December 15, 2017
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Trump’s North Korea rhetoric got me thinking about what I’ll miss if ‘fire and fury’ comes

By Alex Steed
Lucas Jackson | Reuters | BDN
Lucas Jackson | Reuters | BDN
A combination photo shows a Korean Central News Agency (KCNA) handout of North Korean leader Kim Jong Un and U.S. President Donald Trump.

Regardless of where you’re at in proximity to the Trump train, I find it hard to believe that one can be a human who enjoys living on a planet unscorched by nuclear winter and also be comfortable with The Donald being the only thing that sits between us and a nuke-off with North Korea. It turns out that all those military advisers he has around him — all the adults in the room who are supposed to put his mind at ease — were surprised to hear his ” fire and fury” threat, so there’s that.

If the fire and fury come, I’d like to have on record all the things I will miss — it will be flawed and incomplete, and I’ll remember new things every time I read it because a full accounting of such things is an impossible task. But these represent for me the very real — some dynamic, some banal, all adored — things I’ll miss should we not wake up someday soon, thanks to the arrogance of these cocksure fools.

— Lady Lamb the Beekeeper’s version of Leonard Cohen’s “Hallelujah.”

Volunteering for/with children.

— Getting to know strangers.

— Being with old friends.

— Maine weather, July to October.

— Hearing Mainers say “Must be nice” and “Hard tellin’.”

— Night swimming.

— The point in every other episode of Marc Maron’s “WTF” in which a guest recalls the older sibling or friend who introduced to their younger selves interesting music, movies and literature.

— Small towns.

Krista’s homefries (Cornish, Maine).

— Laughter generally.

— Portland, Maine: One fine food town.

— The feeling of elation that comes with seeing friends and family succeed.

— Dancing badly.

— Hope.

— Allagash White.

— Following exploration of the White Mountains with a beer and nachos at Moat Mountain.

— What’s left of civility.

— What’s left of the natural world.

— The adoration of a dog.

— Those people who, when you walk by them with your dog, quietly and excitedly shriek “puppy!”

— Life changing art, painting and photography.

— Great comedy.

— Decent comedy.

— Even some bad comedy.

— The smell of most women’s hair.

— Puppy breath.

Lobster rolls.

— Record stores.

— Book stores.

— Stationery stores.

— The boundless passion and optimism of youth.

— Envying that youth.

— Fearing getting talked to on a plane, getting talked to on a plane, and leaving conversations with your perspective changed.

— Cats.

— Riding bikes in the fall.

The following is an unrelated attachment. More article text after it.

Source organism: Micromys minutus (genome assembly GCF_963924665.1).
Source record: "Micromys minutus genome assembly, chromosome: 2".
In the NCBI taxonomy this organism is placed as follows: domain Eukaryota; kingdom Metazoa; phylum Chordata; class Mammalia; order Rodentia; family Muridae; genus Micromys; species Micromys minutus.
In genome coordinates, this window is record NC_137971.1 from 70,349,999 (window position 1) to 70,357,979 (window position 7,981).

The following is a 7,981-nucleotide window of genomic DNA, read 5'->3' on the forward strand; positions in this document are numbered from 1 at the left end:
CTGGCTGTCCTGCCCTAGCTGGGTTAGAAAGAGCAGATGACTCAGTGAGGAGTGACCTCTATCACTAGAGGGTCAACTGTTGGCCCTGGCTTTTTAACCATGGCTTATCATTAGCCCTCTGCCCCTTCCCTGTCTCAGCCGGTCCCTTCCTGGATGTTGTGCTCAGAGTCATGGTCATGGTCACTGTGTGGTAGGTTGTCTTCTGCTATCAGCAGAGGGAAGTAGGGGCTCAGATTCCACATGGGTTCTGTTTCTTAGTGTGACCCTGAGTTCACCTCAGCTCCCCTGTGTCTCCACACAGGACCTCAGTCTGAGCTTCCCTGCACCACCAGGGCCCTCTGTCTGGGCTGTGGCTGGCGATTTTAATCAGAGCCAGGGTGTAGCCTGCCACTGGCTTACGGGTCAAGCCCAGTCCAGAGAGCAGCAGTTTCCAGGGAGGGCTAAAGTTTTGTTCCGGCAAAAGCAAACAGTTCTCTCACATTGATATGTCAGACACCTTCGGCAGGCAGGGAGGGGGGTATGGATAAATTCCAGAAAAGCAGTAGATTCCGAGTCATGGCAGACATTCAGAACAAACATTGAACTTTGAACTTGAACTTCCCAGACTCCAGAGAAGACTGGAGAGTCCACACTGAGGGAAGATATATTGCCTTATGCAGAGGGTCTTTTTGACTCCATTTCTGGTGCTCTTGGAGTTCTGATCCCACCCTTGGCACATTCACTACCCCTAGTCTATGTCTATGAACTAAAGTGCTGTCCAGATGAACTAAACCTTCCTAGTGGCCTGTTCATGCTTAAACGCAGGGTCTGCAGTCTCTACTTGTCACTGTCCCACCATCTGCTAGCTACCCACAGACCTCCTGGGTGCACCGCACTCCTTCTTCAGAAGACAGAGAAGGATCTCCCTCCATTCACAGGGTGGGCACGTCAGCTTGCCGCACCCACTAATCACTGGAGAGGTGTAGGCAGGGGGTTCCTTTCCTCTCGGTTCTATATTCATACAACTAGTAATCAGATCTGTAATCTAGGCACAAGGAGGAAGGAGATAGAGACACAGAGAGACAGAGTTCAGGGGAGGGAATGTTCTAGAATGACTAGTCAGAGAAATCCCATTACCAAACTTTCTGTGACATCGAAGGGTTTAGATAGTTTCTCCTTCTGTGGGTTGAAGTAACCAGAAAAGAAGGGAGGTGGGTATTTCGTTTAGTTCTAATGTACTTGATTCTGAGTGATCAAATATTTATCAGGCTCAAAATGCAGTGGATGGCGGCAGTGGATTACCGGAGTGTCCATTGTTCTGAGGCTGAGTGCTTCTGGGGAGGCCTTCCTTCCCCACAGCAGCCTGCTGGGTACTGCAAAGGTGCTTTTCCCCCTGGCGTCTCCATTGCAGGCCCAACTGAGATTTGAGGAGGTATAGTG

— The feeling that follows a day of hard work.

— Amateur philosophizing with friends over dinner or drinks.

— Christmas.

— Kennebunkport during Christmas.

— Old-school hip hop.

— The Misfits.

— New York in the summer. Even heat and transportation woes unite the citizens in misery.

— Portland’s music scene and all of its beautiful weirdos and quirkiness.

— Bangor’s hang-ups about being a totally cool, grown-up city that is as interesting, if not more interesting, than Portland.

— Answering my daughter’s many, many, many questions.

— “ Ghostbusters.”

— All of the books.

— Finding out whatever the hell the Infinity Stones drama is in these Marvel movies.

— Getting weird, even though I’m a grown man, around people I believe to be exponentially cooler or tougher than me.

— That brilliant scene in “ Boogie Nights” when Mark Wahlberg stares blankly at the camera for 43 seconds.

— All of Robert Altman’s movies — even the bad ones.

— Los Angeles, the greatest, strangest and most vain city in these United States.

— Sam James’ music and writing.

— Running down roads and seeing families of deer in the distance.

— My wife’s quirky sense of humor.

— Watching her play softball.

— The weird Calvinist spirit of Northern New England.

— Live music.

— “ Texas Chainsaw Massacre,” the greatest independent film ever made.

— Living in a place so beautiful and attractive in all ways that other people come to it to vacation.

— The United States Constitution.

— Cold-brew coffee.

— The American tension between collectivism and individualism.

— The rewarding challenges of being vulnerable.

— Love.

Alex Steed has written about and engaged in politics since he was a teenager. He’s an owner-partner of a Portland-based content production company and lives with his family, dogs and garden in Westbrook.

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